Using は to Show Contrast

Because は is used to change the topic of conversation, and to alter the context under which a statement is made, it has very naturally grown to also carry a connotation of contrast. As a result, is often deliberately used when a speaker wants to show contrast between two separate things.

For example, let’s say you wanted to say “I like sushi but I hate natto”. One could say:

寿司が好きですが、納豆が嫌いです.

These are of course, independently, grammatically well-formed sentences. However, they lack the intensity of contrast that the speaker likely wants to convey: “I like sushi BUT I hate natto”. To create this nuance, we can replace the two が particles with は:

寿司好きですが、納豆嫌いです.

Literally, this sentence is now “As for sushi, (it) is likeable, but as for natto, (it) is detestable”.

This nuance of contrast can sometimes result in learners making statements that don’t mean quite what they think it means. For example:

今日は綺麗です

If you said this to someone, literally it means “As for today, (you) look pretty” or idiomatically “You look pretty today”. However, since the word for “today” was marked as the topic, and the topic has a nuance of contrast, the implication here is that the person in question DOES NOT look pretty on all the other days, and that today is an exception.

Conclusion

The particle は can be very difficult to wrap your head around as there is no easy 1-1 mapping with any aspect in English grammar. However, as long as you continue to always keep in mind that “The topic and the subject are two completely different things” then you are already off to a great start.

Lesson 5 – Instrumentation and Locations of Actions with で

In this article, we’ll be going over a relatively simple particle that has a couple of straightforward uses, with a minor exception.

Useful Vocabulary

  • ナイフ・ Knife
  • パン・Bread
  • 切る(きる)・To cut
  • バス・Bus
  • タクシー・Taxi/Cab
  • カメラ・ Camera
  • 写真・Picture/Photo
  • 取る・To take
  • 空港(くうこう)・ Airport
  • 飛行機(ひこうき)・ Airplane
  • コーヒー・ Coffee
  • 買う(かう)・To buy
  • コンサート・Concert

Meaning 1: Showing Instrumentation.

で can be used to show how, or by what means, a verb is carried out. This is analogous to the instrumental case that appears in certain Indo-European languages like Russian. For native speakers of English, it is similar to saying “with” or “by”. For example:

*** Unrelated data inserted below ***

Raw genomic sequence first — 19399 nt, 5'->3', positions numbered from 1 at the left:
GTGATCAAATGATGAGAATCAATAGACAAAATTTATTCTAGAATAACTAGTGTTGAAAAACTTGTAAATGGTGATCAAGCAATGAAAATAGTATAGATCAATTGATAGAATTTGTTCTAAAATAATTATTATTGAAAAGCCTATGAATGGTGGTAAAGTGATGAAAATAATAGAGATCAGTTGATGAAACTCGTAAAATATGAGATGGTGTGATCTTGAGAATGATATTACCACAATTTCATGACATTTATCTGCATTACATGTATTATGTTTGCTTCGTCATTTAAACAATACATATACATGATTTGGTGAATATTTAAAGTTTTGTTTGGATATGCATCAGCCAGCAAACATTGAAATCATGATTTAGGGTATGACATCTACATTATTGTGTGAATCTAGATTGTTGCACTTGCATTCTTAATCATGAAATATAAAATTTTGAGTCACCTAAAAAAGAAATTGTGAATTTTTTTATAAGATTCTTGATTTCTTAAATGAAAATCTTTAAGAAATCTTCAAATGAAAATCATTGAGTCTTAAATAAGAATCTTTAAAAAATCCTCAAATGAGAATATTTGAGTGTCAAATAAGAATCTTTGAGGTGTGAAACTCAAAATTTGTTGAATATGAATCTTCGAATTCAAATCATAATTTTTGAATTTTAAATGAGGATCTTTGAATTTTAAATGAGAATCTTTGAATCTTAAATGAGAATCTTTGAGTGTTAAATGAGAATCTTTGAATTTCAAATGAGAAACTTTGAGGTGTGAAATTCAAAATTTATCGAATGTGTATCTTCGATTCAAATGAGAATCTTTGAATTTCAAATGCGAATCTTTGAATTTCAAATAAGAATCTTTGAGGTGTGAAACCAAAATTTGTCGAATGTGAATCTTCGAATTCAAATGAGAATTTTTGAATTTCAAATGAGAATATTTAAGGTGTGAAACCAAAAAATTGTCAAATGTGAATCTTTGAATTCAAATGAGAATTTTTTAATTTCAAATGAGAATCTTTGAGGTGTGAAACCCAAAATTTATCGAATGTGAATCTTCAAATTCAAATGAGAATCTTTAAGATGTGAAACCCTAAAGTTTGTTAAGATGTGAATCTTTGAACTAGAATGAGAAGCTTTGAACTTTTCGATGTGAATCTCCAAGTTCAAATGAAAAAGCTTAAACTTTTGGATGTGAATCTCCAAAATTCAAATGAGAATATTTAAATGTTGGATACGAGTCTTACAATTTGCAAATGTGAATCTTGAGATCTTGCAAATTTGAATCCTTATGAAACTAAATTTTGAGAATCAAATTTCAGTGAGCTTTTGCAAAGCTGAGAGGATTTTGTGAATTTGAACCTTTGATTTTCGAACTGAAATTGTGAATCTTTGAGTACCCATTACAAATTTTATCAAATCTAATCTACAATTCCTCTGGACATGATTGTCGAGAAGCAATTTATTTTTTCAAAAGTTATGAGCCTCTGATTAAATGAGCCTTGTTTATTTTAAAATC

• ナイフパンを切る (Cut the bread with a knife)
  • バス学校に行く (Go to school by bus)
  • ペン作文を書く(Write an essay with a pen)
  • カメラ写真を撮る (Take a picture with a camera)
  • タクシー空港に行く(Go to the airport by cab)

While the English translation changes slightly for some of the sentences (i.e. using “by” vs “with”), the takeaway in Japanese is that で indicates the means by which an action is carried out. It points out what is used to carry out an action.

Meaning 2: Showing an action’s location

Earlier we learned that the location of a person or thing can be indicated using the particle に. For example:

空港飛行機がある – There are planes at the airport.

However, に can only be used to show location when we are simply talking about something existing in a certain location. If we instead are talking about the location where an action takes place, we have to instead use で.

For example:

  • 空港コーヒーを買う(To buy coffee at the airport)
  • 本を読む(To read a book at home)

Since verbs like “to read” or “to buy” describe actions, the location in which they take must be marked with and NOT に.

So compare the difference:

  • 公園に猫がいる (“To exist” is not an action. It is a state of being. The location should use に)
  • 学校で作文を書く(書く is an action, and so the location should use で)

Exception ー Using で With ある

Marking the location of the verb ある can sometimes take で instead of に when it’s being used to describe an event that is taking place, such as a concert or a convention. This is because these events are large-scale “actions”

For example, compare the two different usages of ある below:

  • 机の上ペンある (There’s a pen on the desk )
  • 東京コンサートある (There’s a concert in Tokyo)

The first example uses に because we are simply describing the existence of the pen on the desk, and no action is taking place. The second example uses で because a concert is an “event” and an event is a type of “action”.

Lesson 4 – The particles に and へ

By now you should be familiar with some of the very basic concepts of Japanese, namely the fact that the relationships between words are marked with grammatical particles, and that verbs and copulas come at the end of the sentence. So far, the particles we’ve gone over, が、を、and の, have had relatively clear cut meanings. It’s easy to see where you should use が vs を vs の as their usages (at least at this stage of learning) do not overlap*. However, these next two particles, に and へ have usages that appear to overlap when translated into English, thus making them the source of confusion for Japanese learners whose native language is English.

So in this article we will be going over these two particles, examining their most common uses and seeing how they resemble each other and how they differ.

Useful Vocabulary

  • ボール・Ball
  • 友達(ともだち)・Friend
  • ける ・To Kick
  • なげる・To throw
  • 行く(いく)・To go
  • 会う(あう)・To meet
  • 乗る(のる)・To ride
  • 待つ(まつ)・To wait
  • 入る(はいる)・ To enter
  • 送る(おくる)・To send
  • かける・To hang
  • 帰る(かえる)・ To go home